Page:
Quoted: The problem with “Devious Maids” goes far beyond Hollywood

The cast of Devious Maids via Lifetime

 

Six years ago, I had a deal with Lifetime Television to develop my bestselling novel, The Dirty Girls Social Club, as a TV series. It soon became clear that the relationship wasn’t going to work, when two executives insisted that my pilot outline “wasn’t Latin enough,” because it told of middle class, educated American women who happened to be Latina.

“This reads as if it were about me and my friends,” complained one executive in disgust.

I didn’t know how to respond, so I asked her what she’d prefer.

“Why don’t we make the girls debating whether or not to date men in prison? I know that’s what Latinas talk about, just like it’s what black women talk about.”

Right. Because all middle class, college-educated professional women talk about dating prisoners.

In her dreams.

I got out of that deal because of this idiocy, and never looked back.

It is not wrong to be a maid, or even a Latina maid, but there is something very wrong with an American entertainment industry that continually tells Latinas that this is all they are or can ever be.

My grandmother was a maid in Cuba; my biological grandfather was her employer. My father, never claimed by his bio-dad, was a janitor when he first began working in the United States, as a teen immigrant. My father went on to get his PhD, sort of a real-life Good Will Hunting, and became a leading sociologist. He raised me to believe in myself and my voice; I went to Columbia, and I’m a bestselling author Tom Wolfe called one of the most important social critics of our time.

We don’t see stories about people like me or my dad. Indeed, network executives say to my face that I don’t exist. That’s the problem.

Ten years ago, Mexican American actress Lupe Ontiveros lamented to the New York Times that she had been cast as a maid 150 times in her career. The astounding number of times this one (outstanding) Latina actress has been cast as a maid destroys Longoria’s defense of Devious Maids as “Latina maids deserving to have their stories told, too.” According to academic research on Latino roles in mainstream US film and TV, the maid is pretty much the only Latina story being told, other than seductress, whore, dying immigrant and gang member.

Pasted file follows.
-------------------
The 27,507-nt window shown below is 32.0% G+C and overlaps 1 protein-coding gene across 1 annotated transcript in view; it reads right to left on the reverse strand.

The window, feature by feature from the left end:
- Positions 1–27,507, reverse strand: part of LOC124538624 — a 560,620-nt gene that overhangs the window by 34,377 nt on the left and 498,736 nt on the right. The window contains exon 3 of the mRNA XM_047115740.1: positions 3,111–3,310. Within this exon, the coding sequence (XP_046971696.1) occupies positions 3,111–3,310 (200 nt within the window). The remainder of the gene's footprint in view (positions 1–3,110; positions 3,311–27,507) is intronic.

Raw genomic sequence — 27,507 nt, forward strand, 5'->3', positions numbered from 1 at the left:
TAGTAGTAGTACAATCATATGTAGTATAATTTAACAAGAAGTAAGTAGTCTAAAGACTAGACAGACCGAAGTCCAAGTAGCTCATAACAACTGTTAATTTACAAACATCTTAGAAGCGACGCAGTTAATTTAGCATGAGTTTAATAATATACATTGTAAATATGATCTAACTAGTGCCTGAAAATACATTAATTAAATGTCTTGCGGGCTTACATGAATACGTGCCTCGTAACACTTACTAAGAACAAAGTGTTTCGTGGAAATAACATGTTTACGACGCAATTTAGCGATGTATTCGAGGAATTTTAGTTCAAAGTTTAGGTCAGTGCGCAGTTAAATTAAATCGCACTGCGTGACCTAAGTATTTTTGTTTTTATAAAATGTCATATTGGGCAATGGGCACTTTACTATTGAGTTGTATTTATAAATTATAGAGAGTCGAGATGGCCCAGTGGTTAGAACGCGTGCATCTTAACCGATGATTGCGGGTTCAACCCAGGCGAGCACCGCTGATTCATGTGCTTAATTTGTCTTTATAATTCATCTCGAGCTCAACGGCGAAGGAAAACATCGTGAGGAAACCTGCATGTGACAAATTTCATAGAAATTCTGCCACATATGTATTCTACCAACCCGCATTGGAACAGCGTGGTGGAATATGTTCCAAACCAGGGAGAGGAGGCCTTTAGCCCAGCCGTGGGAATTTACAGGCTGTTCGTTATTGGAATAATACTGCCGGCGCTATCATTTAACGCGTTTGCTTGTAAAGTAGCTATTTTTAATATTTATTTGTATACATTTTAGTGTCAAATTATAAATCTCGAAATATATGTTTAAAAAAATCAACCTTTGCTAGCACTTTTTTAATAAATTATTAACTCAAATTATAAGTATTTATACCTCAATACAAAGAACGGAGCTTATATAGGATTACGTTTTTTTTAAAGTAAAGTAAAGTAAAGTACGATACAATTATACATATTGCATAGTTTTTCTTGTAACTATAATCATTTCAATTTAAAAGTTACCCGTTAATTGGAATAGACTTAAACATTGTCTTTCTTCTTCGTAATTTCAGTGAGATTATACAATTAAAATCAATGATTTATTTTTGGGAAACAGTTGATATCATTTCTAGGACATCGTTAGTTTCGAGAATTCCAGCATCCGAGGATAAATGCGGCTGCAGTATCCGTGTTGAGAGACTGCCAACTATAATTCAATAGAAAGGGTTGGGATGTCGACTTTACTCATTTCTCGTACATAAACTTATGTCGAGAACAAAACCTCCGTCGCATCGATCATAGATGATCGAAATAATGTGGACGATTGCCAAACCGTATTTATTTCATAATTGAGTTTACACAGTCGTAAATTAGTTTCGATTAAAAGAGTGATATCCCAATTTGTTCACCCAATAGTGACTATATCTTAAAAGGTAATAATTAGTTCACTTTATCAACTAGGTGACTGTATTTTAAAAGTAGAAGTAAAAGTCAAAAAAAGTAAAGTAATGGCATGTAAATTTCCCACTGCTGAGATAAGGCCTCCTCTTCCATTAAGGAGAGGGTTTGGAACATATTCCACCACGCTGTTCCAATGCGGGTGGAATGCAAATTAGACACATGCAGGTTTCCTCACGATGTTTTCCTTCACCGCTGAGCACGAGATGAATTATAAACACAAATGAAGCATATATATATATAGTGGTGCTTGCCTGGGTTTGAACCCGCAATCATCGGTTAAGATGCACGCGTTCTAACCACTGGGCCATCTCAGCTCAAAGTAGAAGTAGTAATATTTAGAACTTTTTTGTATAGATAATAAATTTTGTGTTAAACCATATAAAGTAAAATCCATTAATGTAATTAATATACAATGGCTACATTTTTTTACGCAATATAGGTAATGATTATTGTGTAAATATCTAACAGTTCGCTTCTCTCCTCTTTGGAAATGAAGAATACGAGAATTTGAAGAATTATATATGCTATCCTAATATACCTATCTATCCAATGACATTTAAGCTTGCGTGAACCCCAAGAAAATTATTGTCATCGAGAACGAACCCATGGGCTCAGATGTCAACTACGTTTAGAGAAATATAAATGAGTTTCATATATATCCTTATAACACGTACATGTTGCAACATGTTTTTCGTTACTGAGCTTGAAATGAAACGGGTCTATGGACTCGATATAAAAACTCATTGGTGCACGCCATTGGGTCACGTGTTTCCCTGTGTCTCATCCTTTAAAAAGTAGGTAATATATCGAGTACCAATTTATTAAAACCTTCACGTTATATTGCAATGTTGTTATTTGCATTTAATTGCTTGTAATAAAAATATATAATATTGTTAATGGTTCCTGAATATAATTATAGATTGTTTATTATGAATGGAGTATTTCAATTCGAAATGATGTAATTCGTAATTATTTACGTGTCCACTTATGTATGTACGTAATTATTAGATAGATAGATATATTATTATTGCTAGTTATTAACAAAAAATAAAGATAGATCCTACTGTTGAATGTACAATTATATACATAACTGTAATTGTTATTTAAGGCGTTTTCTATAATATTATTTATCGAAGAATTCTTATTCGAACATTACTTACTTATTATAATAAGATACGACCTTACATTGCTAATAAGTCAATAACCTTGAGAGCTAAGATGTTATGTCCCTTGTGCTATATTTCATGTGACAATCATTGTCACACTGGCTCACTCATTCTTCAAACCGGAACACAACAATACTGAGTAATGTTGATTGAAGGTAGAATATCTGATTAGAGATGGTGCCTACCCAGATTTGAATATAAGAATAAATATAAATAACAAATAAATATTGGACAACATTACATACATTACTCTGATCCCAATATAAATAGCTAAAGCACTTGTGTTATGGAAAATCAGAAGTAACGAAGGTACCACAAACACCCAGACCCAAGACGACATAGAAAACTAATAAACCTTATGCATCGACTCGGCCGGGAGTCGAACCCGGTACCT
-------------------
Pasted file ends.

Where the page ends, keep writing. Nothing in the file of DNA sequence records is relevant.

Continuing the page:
There is more to stereotyping of Latinas than laziness or lack of information.

– Alisa Valdes, “The problem with “Devious Maids” goes far beyond Hollywood” via NBCLatino, June 7, 2013

  • zdrav

    Jesus Christ. In my opinion, it’s not that these studio executives don’t know that non-stereotypical minorities exist. It’s rather that they DON’T WANT them to exist. To them, the idea of White Centrality is key, and minorities are only welcome if they add some kind of secondary spice. In fact, minorities that aren’t stereotypical threaten are a bothersome threat because they threaten to push White people from center stage. To use a sports metaphor, it’s as if these people have decided that starting line-up will be entirely White, and the only minorities they’ll take are the role players (such as prisoner-dating Latinas, exotic Asians, sassy Blacks, etc.). And if a minority came along who wanted to be a starter rather than a role player, well, then that would collectively threaten the White monopoly on playing time and attention.

  • Kristen

    I’m so torn about this show. Do I support the actresses and watch the show? Or do I skip the show and continue to voice my concern over the relegation of WOC to stereotyped roles? Part of me believes that if I can watch Mad Men – whose problematics have been consistently pointed out by Racialicious – then I can watch this show, if for no other reason than to keep these wonderful actresses working.